Did curiosity really kill the cat?

Did curiosity really kill the cat?

Do you have an aversion to being curious?  Or try to ignore the calling for discovery in an attempt to keep yourself safe from life. Does the idea of being curious make you feel insecure, taking you out of your comfy familiar cocoon?

Read about beautiful Jennifer who was taught to avoid being curious by her loving protective mum.

We’re sitting in my therapy room on a warm sunny afternoon right at the bay window which looks out onto our huge tree with autumn gold, ruddy, rustic leaves crisply twitching in the breeze.

The Blue Tits are squabbling away in the branches, in a nice way, and the crystals hanging from the side window captures the sun’s rays. Blessing us with refracted, dancing  prisms of rainbow light, splashed across the room.

The lilies are wafting soft, sweet, fragrant particles into the room and Chloe, a songwriter, tells me she is unable to feel joy in her work and relationship.

There’s a long pause, which happens sometimes.  So after a while I mention something about Curiosity, enquiring if she felt it was something that featured in her life.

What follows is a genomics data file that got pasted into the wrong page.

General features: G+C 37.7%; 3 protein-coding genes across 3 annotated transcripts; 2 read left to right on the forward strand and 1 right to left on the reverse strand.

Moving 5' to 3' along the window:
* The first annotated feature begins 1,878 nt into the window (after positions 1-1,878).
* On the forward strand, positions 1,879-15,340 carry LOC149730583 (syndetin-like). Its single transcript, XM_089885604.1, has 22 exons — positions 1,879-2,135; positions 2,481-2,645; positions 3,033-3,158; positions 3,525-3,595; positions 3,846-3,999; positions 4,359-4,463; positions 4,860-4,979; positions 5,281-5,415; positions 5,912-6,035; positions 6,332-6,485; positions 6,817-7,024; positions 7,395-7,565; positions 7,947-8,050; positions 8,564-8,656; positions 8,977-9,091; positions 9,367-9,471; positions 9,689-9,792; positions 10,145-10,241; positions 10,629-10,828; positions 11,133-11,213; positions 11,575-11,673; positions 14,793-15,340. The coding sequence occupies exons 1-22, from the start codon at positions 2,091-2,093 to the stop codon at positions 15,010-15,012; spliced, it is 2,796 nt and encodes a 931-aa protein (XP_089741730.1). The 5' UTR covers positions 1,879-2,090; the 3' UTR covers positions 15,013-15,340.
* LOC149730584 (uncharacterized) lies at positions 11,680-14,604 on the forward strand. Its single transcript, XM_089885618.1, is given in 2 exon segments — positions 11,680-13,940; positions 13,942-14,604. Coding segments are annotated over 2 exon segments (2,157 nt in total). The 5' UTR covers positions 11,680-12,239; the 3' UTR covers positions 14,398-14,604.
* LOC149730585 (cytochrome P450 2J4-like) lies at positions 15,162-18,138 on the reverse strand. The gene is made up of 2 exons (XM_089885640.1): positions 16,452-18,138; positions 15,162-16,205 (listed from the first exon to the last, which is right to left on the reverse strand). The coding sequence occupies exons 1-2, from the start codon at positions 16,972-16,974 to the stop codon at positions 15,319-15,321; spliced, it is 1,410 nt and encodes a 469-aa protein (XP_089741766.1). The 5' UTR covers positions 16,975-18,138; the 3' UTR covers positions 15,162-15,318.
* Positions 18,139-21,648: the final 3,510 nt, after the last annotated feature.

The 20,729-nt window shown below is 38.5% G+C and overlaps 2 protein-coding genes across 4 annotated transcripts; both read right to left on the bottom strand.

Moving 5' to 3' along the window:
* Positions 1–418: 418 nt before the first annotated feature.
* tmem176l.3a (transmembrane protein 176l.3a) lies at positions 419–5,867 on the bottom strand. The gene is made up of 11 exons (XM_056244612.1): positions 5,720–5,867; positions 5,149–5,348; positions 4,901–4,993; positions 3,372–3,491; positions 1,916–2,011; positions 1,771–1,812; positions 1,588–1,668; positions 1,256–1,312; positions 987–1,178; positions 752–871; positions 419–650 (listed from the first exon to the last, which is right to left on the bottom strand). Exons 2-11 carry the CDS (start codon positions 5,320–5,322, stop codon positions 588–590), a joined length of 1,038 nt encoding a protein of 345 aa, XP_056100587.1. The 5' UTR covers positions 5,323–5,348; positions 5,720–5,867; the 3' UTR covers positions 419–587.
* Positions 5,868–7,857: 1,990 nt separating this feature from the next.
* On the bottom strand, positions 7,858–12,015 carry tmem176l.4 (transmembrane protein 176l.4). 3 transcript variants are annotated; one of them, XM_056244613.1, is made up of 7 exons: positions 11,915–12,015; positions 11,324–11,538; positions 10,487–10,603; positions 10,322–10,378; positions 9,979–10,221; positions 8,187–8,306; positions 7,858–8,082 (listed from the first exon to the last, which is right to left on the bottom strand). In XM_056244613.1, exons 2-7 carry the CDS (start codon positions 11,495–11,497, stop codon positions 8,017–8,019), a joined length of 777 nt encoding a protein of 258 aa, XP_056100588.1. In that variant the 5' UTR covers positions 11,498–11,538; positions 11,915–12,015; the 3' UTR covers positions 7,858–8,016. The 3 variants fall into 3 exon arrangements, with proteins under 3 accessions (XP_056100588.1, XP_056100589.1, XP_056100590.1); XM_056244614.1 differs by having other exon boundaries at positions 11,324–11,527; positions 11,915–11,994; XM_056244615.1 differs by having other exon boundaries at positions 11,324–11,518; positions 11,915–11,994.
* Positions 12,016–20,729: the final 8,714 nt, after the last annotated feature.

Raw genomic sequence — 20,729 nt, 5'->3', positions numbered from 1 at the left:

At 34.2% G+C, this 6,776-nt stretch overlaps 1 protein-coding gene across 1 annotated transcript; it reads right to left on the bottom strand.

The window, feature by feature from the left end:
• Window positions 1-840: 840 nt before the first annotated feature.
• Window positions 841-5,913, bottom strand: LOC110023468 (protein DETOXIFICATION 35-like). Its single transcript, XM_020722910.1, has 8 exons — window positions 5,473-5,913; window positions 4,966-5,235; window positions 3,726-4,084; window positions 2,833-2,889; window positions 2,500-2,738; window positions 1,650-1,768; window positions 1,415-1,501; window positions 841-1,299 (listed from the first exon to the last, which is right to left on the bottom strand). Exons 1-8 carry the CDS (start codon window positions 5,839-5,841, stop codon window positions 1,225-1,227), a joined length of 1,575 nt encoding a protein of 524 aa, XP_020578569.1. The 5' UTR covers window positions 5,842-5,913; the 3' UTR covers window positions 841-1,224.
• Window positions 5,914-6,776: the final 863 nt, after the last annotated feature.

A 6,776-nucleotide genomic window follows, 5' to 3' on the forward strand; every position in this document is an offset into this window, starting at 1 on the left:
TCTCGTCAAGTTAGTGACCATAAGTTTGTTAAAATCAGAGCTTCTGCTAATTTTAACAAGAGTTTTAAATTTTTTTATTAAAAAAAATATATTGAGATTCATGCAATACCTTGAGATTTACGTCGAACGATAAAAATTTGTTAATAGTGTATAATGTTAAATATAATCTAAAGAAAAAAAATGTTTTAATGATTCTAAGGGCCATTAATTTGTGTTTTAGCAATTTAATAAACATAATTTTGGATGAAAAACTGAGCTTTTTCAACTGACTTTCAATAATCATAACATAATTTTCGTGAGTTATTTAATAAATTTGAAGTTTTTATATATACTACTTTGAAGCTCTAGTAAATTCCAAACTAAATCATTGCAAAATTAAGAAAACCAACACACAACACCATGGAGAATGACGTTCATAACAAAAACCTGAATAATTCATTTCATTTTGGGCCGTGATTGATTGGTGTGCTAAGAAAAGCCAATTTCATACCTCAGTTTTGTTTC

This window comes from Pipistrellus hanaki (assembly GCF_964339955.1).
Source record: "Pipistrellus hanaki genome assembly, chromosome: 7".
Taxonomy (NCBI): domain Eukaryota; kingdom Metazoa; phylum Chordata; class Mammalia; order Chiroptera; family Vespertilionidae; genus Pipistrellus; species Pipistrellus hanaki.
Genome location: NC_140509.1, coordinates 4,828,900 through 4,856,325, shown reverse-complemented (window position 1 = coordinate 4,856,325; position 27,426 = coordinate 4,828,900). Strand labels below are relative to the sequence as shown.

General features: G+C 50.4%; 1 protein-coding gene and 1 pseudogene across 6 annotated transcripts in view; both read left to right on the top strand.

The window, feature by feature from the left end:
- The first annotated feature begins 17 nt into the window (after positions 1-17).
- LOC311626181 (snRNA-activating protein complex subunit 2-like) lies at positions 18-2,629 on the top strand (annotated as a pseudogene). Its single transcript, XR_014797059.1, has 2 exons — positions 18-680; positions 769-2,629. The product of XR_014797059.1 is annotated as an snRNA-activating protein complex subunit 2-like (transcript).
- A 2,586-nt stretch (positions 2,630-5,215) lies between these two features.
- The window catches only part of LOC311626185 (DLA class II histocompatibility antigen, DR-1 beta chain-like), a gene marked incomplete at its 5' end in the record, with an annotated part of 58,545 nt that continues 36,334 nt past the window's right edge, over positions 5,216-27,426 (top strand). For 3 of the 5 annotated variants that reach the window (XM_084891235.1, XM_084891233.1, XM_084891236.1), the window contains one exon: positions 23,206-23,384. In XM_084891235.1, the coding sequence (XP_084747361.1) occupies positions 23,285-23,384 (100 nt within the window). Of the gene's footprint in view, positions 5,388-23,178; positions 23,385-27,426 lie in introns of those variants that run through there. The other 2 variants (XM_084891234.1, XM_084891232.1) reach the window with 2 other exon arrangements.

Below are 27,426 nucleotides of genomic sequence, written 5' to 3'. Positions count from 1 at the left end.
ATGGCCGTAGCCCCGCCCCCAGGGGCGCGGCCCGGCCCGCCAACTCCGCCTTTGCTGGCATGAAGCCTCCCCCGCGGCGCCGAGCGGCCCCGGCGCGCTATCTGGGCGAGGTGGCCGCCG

“No way!!” she gasps ‘Curiosity killed the cat’!! My mother taught me not to be curious because it was dangerous.”

 

You may be interested to know that in the UK in 1598 a play write by the name of Ben Johnson wrote a piece called “Every Man in his Humour“. And who was the first to perform it?

No other than William Shakespeare.  Turns out, Johnson’s play was the 1st time this phrase “Curiosity killed the cat” came into print. This may well have given rise to the superstition from fearful mother’s who told their kids it wasn’t safe to be curiose for their own preservation.

Jennifer and I explored her upbringing where we un-packed various golden strands of her childhood.  She realised she had been instructed to stick to the tried and tested.  The straight and narrow, in such a way that she clipped her wings to please her mum.  After all her mum was only trying to protect her from harm’s way.

As the Autumns rolled by, squeezing Curiosity out of the picture became a habit and a lifestyle for Jennifer.  This need to reach for safety and familiarity, meant she had swaddled herself in an energetic cocoon that left her feeling like she had a sweetie in her mouth but the wrapper was still on.